Until recently, I’ve struggled trying to find some kind of exercise that will work for me. I tried walking and running, which I had to stop due to plantar fasciitis. I tried aerobics, which threw out my back—twice. I tried the elliptical and weight lifting, which aggravated my carpal tunnel syndrome.
Geez, I thought. Am I ever going to find the thing that I can do?
A few months ago, my husband came home from the YMCA and announced, “Hey, they’ve got these new rowing machines in the Functional Training Center. You ought to try them. You could row a little on the machine and then run a little on the track upstairs. That way, you won’t stress yourself too much by doing one thing for a long time. And, by the way, they’re having a rowing challenge—to see if anyone can row 50,000 meters by the end of the month. You should sign up for it.”
Well, I tried out the rowing and running, and I loved it. I would row 1,000 meters and run a quarter mile 5 times during my workout. It was mid-month when I started, and I figured out how many days I would need to go to the FTC in order to row 50,000 meters by the end of the month. Despite my physical challenges, I could do the exercise, and I completed the rowing challenge! I have found the thing I can do!
Life is like that. We all search for “our thing”, what God made us to do, the thing that feels right. Above all, He made us for a relationship with Him, that we might truly know Him (Isaiah 43:10) and find abundant and eternal life through Jesus His Son (John 10:10; 3:16). Yet, beyond that, He also made each of us with an eternal purpose in mind (Ephesians 2:10), and He wants each of us to find the thing we can do for His glory (Isaiah 43:7), to bring praise and honor to Him. If we are persistent in finding this thing (Jeremiah 33:3; 29:13), He will lead us to it (Psalm 32:8).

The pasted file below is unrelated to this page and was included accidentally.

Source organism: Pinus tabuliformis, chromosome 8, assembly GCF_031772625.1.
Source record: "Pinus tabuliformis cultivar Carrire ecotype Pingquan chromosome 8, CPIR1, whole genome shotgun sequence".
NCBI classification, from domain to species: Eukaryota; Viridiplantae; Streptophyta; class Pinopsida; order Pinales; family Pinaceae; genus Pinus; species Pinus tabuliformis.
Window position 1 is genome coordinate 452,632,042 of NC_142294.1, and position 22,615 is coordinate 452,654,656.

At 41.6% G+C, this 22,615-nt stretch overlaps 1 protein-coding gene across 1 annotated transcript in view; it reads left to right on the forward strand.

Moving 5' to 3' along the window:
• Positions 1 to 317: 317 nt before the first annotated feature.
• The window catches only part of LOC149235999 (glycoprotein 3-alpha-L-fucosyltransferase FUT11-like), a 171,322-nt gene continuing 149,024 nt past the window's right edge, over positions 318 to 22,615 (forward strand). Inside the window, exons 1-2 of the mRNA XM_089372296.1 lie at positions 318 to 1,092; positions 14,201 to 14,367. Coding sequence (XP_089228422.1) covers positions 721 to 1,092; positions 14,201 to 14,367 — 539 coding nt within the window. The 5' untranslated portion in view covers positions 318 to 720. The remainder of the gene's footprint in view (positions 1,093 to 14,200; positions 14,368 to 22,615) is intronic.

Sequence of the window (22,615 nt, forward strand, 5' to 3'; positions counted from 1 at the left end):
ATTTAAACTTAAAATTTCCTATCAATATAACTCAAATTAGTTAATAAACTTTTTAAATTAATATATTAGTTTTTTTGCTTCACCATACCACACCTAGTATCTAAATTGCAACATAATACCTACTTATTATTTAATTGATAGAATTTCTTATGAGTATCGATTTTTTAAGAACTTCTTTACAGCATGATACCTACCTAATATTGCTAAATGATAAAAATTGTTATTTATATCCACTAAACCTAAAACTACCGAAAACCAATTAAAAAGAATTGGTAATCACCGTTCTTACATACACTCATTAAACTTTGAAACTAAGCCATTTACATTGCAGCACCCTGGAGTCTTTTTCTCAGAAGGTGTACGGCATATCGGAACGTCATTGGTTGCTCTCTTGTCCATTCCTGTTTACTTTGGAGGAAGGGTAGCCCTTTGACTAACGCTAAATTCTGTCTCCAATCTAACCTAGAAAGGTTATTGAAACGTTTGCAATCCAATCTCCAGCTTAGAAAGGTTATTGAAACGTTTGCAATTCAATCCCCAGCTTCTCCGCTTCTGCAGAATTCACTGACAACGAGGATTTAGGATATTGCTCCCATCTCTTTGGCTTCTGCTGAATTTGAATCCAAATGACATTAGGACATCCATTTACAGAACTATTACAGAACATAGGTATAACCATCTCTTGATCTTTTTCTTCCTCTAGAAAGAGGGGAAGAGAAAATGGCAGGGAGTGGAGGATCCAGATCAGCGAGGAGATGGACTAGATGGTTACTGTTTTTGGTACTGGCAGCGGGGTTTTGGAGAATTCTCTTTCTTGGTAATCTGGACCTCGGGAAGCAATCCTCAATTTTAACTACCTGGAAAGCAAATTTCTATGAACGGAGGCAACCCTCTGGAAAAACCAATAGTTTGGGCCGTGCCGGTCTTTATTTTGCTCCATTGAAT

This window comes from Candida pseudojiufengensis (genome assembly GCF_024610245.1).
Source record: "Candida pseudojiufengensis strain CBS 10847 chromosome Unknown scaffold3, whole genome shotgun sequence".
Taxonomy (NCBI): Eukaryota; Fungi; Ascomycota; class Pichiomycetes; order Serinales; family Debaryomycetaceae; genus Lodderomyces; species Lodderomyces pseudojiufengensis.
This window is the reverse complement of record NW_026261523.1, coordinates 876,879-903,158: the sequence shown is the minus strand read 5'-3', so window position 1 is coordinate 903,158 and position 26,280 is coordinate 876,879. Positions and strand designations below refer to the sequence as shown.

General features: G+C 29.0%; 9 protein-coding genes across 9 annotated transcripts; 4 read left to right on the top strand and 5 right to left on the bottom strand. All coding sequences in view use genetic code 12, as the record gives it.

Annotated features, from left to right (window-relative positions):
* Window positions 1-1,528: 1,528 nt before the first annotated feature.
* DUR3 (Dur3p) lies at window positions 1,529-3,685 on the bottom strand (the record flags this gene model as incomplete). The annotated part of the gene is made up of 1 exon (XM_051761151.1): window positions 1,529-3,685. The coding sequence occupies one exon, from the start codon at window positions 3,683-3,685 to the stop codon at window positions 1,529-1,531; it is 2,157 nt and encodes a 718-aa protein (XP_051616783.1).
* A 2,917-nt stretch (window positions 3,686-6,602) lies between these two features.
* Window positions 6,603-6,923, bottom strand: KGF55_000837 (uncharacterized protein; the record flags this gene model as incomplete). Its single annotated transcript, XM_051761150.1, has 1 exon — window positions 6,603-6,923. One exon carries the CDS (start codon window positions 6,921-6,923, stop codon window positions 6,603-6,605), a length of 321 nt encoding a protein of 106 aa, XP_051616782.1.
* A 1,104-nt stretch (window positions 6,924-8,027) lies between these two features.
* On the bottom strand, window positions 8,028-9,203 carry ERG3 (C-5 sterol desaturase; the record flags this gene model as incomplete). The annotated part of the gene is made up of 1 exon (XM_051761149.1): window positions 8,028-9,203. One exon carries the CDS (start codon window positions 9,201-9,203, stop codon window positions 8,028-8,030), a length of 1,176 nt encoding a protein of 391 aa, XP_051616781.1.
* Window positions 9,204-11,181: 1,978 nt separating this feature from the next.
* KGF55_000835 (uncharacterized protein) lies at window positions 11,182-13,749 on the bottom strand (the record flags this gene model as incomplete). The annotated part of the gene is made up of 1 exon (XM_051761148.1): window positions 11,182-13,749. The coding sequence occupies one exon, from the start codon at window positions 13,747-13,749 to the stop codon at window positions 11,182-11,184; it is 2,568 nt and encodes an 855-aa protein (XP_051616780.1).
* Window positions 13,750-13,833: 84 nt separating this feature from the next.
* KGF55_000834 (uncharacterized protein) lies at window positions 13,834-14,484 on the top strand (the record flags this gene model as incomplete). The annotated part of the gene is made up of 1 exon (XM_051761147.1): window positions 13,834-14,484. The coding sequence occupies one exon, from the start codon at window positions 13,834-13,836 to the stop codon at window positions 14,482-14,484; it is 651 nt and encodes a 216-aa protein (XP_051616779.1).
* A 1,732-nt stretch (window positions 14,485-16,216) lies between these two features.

We each have our own race to run.
One day, when I was exercising at the YMCA, I started my brief run around the track and soon came up behind an older man, who was shuffling around the pathway. He struggled to walk, but he was making progress. A few minutes later, the door to the track flung open, and three high school boys emerged. They zipped around the circuit, the floor pounding under their feet.
Each of us was doing our thing at our own pace and rhythm. Hebrews 12:1, NASB, says, “Let us run with endurance the race that is set before us,” and it goes on to say how we do that in verse 2: by “fixing our eyes on Jesus, the author and perfecter of faith.” We don’t need to be comparing ourselves to others and their “things” or their pace; we just need to be doing our thing with Jesus. The joy comes from running our race with Jesus while we do what He created us to do.
We are meant to encourage one another in the great race of life.
While God created each of us for a special purpose (Acts 13:22, 36), with an individual race to run, He also designed us to do our thing in a community of believers, where we can encourage and help one another (Hebrews 10:25).
Just a few weeks ago, my son Patrick began joining me in my exercise routine. He is much stronger than me and totally dominates that rowing machine and track, but we often high five one another as we pass going to and from the track. His boundless smile keeps me going, and his encouraging words lighten the load of the workout. Hebrews 3:13, NASB, says, “Encourage one another day after day, as long as it is still called ‘Today’”. That’s what I experience at the gym with my son, and that’s what I experience with God’s people.